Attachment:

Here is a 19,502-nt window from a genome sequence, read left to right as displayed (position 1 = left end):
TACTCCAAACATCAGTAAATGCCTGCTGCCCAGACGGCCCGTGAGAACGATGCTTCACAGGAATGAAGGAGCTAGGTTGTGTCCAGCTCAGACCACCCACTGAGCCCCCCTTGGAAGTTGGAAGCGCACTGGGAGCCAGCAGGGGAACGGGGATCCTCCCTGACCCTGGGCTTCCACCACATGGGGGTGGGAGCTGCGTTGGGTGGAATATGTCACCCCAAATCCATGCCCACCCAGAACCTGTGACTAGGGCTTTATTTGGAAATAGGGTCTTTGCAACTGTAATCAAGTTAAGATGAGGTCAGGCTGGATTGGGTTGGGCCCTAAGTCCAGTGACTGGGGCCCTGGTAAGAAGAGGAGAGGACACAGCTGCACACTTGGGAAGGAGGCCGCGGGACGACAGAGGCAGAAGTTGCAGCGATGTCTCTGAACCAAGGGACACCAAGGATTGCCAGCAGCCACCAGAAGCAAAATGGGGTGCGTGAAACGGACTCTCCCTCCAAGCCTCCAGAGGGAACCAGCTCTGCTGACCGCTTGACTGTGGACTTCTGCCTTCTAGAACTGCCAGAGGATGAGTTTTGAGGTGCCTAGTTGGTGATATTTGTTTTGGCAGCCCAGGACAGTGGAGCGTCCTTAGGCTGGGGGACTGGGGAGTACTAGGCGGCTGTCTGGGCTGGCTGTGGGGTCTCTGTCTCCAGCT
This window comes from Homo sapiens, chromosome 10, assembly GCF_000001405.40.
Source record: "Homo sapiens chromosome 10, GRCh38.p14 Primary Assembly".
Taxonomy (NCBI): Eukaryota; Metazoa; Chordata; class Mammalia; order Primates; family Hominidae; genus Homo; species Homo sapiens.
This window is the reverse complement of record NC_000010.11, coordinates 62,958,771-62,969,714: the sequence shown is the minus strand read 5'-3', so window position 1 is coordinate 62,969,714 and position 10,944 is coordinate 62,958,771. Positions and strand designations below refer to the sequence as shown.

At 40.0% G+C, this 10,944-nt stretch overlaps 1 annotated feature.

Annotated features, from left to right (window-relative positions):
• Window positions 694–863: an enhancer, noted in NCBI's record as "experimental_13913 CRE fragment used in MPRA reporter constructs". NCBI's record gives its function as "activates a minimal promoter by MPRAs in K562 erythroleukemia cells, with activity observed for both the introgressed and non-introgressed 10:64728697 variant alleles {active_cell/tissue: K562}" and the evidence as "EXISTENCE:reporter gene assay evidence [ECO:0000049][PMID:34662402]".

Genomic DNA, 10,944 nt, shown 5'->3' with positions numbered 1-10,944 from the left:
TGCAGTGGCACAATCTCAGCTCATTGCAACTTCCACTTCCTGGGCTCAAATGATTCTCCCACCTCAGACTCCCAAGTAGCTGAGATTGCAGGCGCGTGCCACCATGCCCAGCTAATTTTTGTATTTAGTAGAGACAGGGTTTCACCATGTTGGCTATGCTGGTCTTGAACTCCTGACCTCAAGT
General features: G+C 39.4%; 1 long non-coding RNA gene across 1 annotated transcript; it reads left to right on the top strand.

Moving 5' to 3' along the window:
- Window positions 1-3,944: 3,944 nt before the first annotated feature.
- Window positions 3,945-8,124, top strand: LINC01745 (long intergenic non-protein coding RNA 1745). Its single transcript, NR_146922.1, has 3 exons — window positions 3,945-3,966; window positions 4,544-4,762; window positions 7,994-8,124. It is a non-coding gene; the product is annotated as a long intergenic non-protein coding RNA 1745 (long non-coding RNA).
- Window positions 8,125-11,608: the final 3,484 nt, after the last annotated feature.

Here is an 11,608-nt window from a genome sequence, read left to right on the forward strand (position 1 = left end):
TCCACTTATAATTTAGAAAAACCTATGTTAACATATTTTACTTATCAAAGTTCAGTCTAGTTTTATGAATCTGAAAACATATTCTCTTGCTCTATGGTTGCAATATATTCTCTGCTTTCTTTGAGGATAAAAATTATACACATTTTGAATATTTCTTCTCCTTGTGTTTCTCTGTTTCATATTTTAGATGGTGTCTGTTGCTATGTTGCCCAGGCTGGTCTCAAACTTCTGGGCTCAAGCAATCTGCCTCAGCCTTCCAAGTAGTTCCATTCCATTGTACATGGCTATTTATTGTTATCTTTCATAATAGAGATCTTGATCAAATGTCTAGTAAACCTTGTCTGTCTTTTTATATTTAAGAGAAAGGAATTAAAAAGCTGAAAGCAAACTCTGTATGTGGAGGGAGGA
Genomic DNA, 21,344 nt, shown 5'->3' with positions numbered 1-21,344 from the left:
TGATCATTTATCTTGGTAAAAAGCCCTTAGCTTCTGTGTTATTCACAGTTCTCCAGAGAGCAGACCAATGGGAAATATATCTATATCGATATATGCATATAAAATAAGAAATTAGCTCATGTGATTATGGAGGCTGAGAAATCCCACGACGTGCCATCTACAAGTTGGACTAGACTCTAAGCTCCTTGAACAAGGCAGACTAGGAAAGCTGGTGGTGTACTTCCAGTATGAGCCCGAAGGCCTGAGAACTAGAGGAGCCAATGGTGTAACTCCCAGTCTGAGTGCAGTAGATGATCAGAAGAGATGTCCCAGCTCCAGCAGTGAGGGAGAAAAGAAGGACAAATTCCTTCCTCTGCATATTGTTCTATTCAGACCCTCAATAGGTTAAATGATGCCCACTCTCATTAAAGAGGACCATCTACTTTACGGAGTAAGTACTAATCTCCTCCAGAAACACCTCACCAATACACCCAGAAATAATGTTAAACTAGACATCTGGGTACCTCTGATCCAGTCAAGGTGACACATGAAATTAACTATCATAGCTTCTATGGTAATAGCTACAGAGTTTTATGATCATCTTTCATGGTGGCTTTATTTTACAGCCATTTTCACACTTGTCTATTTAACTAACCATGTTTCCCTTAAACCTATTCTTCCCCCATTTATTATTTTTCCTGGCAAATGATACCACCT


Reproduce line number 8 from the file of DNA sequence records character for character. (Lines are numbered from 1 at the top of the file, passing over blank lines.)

Annotated features, from left to right (window-relative positions):